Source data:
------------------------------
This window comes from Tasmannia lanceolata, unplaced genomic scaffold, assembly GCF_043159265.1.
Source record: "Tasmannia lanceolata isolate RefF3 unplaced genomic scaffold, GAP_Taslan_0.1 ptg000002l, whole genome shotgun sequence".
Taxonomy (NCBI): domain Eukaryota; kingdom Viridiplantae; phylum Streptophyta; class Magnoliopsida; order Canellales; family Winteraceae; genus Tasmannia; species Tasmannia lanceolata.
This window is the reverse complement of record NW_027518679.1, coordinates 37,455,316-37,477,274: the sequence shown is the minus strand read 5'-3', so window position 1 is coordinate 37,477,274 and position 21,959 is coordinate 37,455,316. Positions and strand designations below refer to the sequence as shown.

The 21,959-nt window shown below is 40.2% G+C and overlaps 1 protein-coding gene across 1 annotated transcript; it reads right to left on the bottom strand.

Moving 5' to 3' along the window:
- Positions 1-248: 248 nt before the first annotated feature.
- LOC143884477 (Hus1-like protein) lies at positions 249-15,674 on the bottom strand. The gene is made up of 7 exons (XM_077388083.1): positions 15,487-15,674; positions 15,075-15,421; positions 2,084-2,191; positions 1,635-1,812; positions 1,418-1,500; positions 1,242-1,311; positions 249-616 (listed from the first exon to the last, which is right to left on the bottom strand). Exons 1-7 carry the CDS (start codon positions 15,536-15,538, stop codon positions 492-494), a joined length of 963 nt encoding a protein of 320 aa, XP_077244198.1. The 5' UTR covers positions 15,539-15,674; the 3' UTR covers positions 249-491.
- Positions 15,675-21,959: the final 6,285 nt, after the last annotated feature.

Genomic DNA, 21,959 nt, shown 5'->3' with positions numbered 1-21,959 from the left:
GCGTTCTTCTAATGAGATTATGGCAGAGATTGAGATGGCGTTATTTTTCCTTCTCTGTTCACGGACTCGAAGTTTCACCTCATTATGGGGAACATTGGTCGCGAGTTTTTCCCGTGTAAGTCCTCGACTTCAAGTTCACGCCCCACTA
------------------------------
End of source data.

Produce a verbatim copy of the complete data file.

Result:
This window comes from Tasmannia lanceolata, unplaced genomic scaffold, assembly GCF_043159265.1.
Source record: "Tasmannia lanceolata isolate RefF3 unplaced genomic scaffold, GAP_Taslan_0.1 ptg000002l, whole genome shotgun sequence".
Taxonomy (NCBI): domain Eukaryota; kingdom Viridiplantae; phylum Streptophyta; class Magnoliopsida; order Canellales; family Winteraceae; genus Tasmannia; species Tasmannia lanceolata.
This window is the reverse complement of record NW_027518679.1, coordinates 37,455,316-37,477,274: the sequence shown is the minus strand read 5'-3', so window position 1 is coordinate 37,477,274 and position 21,959 is coordinate 37,455,316. Positions and strand designations below refer to the sequence as shown.

The 21,959-nt window shown below is 40.2% G+C and overlaps 1 protein-coding gene across 1 annotated transcript; it reads right to left on the bottom strand.

Moving 5' to 3' along the window:
- Positions 1-248: 248 nt before the first annotated feature.
- LOC143884477 (Hus1-like protein) lies at positions 249-15,674 on the bottom strand. The gene is made up of 7 exons (XM_077388083.1): positions 15,487-15,674; positions 15,075-15,421; positions 2,084-2,191; positions 1,635-1,812; positions 1,418-1,500; positions 1,242-1,311; positions 249-616 (listed from the first exon to the last, which is right to left on the bottom strand). Exons 1-7 carry the CDS (start codon positions 15,536-15,538, stop codon positions 492-494), a joined length of 963 nt encoding a protein of 320 aa, XP_077244198.1. The 5' UTR covers positions 15,539-15,674; the 3' UTR covers positions 249-491.
- Positions 15,675-21,959: the final 6,285 nt, after the last annotated feature.

Genomic DNA, 21,959 nt, shown 5'->3' with positions numbered 1-21,959 from the left:
GCGTTCTTCTAATGAGATTATGGCAGAGATTGAGATGGCGTTATTTTTCCTTCTCTGTTCACGGACTCGAAGTTTCACCTCATTATGGGGAACATTGGTCGCGAGTTTTTCCCGTGTAAGTCCTCGACTTCAAGTTCACGCCCCACTA